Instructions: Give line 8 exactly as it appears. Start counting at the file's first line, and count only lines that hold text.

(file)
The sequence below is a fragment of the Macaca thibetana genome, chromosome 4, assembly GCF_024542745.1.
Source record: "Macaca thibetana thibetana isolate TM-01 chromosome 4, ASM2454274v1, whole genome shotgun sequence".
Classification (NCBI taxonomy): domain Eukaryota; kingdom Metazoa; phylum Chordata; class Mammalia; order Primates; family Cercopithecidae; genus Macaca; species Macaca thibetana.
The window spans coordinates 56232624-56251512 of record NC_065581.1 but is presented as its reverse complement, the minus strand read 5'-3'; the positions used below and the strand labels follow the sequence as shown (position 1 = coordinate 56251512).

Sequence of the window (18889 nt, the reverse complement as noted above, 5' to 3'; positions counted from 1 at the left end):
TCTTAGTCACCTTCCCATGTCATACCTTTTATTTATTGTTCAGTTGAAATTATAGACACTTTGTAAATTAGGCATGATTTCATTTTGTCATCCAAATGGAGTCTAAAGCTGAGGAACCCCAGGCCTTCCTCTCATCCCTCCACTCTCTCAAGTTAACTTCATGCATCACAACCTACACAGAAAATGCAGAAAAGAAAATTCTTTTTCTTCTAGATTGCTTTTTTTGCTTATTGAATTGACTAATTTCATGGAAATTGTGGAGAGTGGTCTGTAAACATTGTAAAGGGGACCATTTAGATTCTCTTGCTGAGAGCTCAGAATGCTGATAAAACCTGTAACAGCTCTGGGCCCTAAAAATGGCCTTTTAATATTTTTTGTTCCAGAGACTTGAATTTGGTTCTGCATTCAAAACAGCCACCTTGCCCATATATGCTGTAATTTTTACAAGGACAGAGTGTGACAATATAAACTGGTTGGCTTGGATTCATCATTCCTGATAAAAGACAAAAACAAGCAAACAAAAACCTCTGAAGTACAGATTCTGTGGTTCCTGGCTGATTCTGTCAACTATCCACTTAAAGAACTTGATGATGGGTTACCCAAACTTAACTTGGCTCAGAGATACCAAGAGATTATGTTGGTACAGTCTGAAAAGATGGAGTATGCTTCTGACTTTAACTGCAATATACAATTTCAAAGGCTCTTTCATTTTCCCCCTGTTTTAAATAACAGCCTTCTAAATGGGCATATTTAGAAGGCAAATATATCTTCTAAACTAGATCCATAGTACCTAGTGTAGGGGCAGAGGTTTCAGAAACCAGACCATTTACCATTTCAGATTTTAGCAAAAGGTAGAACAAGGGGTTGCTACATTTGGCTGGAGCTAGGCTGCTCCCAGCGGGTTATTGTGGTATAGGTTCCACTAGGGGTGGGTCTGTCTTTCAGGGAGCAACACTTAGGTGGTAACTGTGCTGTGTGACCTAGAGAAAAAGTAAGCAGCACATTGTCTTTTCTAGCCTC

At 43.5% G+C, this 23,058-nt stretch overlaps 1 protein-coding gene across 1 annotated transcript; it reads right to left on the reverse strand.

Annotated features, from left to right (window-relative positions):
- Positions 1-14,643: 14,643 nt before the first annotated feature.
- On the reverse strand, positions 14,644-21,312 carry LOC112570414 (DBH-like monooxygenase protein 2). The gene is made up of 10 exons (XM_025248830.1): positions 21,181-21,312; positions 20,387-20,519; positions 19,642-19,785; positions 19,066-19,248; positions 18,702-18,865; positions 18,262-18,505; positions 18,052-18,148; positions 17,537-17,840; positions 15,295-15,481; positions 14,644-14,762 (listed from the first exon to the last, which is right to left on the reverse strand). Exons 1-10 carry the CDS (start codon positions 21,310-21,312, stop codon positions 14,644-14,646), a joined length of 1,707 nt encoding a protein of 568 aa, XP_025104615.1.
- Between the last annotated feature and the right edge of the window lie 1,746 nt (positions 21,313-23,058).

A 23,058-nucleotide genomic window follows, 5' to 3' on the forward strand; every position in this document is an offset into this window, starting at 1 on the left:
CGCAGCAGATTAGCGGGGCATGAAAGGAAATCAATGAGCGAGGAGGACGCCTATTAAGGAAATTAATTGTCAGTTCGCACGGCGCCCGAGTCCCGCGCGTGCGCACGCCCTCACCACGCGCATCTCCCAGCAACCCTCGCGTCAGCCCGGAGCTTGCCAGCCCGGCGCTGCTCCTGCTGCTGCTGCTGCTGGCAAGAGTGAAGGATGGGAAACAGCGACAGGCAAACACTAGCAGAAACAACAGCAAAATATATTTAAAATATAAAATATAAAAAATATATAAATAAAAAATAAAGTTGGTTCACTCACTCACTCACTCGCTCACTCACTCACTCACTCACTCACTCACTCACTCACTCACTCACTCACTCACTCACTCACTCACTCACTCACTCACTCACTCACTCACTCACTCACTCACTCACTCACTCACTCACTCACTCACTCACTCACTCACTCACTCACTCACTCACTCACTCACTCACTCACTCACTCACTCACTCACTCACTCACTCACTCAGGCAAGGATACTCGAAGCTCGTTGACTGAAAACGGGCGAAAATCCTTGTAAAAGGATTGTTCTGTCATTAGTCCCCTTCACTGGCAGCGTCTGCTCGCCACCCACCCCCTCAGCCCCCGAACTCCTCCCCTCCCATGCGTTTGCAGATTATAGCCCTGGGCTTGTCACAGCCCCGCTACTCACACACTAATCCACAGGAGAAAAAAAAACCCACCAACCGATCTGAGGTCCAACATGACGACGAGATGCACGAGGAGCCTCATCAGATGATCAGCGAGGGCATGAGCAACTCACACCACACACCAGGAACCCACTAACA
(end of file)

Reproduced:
Annotated features, from left to right (window-relative positions):